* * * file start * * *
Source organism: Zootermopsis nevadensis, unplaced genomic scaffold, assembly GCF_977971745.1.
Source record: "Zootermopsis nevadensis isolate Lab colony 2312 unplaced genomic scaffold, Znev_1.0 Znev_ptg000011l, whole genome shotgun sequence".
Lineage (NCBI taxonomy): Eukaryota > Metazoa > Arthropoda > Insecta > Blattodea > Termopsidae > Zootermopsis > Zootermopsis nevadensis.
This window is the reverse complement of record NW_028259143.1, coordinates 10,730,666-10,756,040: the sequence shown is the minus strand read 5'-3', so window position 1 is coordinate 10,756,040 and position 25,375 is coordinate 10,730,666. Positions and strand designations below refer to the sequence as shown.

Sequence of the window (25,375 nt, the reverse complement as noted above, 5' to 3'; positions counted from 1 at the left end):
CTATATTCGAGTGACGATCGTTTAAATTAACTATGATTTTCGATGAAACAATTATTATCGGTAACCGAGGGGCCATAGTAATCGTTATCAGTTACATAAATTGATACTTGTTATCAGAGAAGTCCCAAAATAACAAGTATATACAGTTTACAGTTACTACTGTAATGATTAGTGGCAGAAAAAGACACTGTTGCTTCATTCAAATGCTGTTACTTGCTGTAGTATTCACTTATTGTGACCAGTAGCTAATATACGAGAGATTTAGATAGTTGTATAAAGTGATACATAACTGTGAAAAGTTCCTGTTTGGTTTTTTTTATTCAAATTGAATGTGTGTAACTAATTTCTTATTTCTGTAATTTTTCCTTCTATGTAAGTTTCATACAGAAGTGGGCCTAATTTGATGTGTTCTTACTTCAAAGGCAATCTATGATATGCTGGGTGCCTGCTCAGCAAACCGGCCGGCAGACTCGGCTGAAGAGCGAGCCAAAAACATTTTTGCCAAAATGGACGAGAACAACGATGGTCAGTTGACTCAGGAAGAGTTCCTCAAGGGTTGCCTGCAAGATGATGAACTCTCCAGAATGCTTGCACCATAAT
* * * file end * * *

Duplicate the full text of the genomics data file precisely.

Source organism: Zootermopsis nevadensis, unplaced genomic scaffold, assembly GCF_977971745.1.
Source record: "Zootermopsis nevadensis isolate Lab colony 2312 unplaced genomic scaffold, Znev_1.0 Znev_ptg000011l, whole genome shotgun sequence".
Lineage (NCBI taxonomy): Eukaryota > Metazoa > Arthropoda > Insecta > Blattodea > Termopsidae > Zootermopsis > Zootermopsis nevadensis.
This window is the reverse complement of record NW_028259143.1, coordinates 10,730,666-10,756,040: the sequence shown is the minus strand read 5'-3', so window position 1 is coordinate 10,756,040 and position 25,375 is coordinate 10,730,666. Positions and strand designations below refer to the sequence as shown.

Sequence of the window (25,375 nt, the reverse complement as noted above, 5' to 3'; positions counted from 1 at the left end):
CTATATTCGAGTGACGATCGTTTAAATTAACTATGATTTTCGATGAAACAATTATTATCGGTAACCGAGGGGCCATAGTAATCGTTATCAGTTACATAAATTGATACTTGTTATCAGAGAAGTCCCAAAATAACAAGTATATACAGTTTACAGTTACTACTGTAATGATTAGTGGCAGAAAAAGACACTGTTGCTTCATTCAAATGCTGTTACTTGCTGTAGTATTCACTTATTGTGACCAGTAGCTAATATACGAGAGATTTAGATAGTTGTATAAAGTGATACATAACTGTGAAAAGTTCCTGTTTGGTTTTTTTTATTCAAATTGAATGTGTGTAACTAATTTCTTATTTCTGTAATTTTTCCTTCTATGTAAGTTTCATACAGAAGTGGGCCTAATTTGATGTGTTCTTACTTCAAAGGCAATCTATGATATGCTGGGTGCCTGCTCAGCAAACCGGCCGGCAGACTCGGCTGAAGAGCGAGCCAAAAACATTTTTGCCAAAATGGACGAGAACAACGATGGTCAGTTGACTCAGGAAGAGTTCCTCAAGGGTTGCCTGCAAGATGATGAACTCTCCAGAATGCTTGCACCATAAT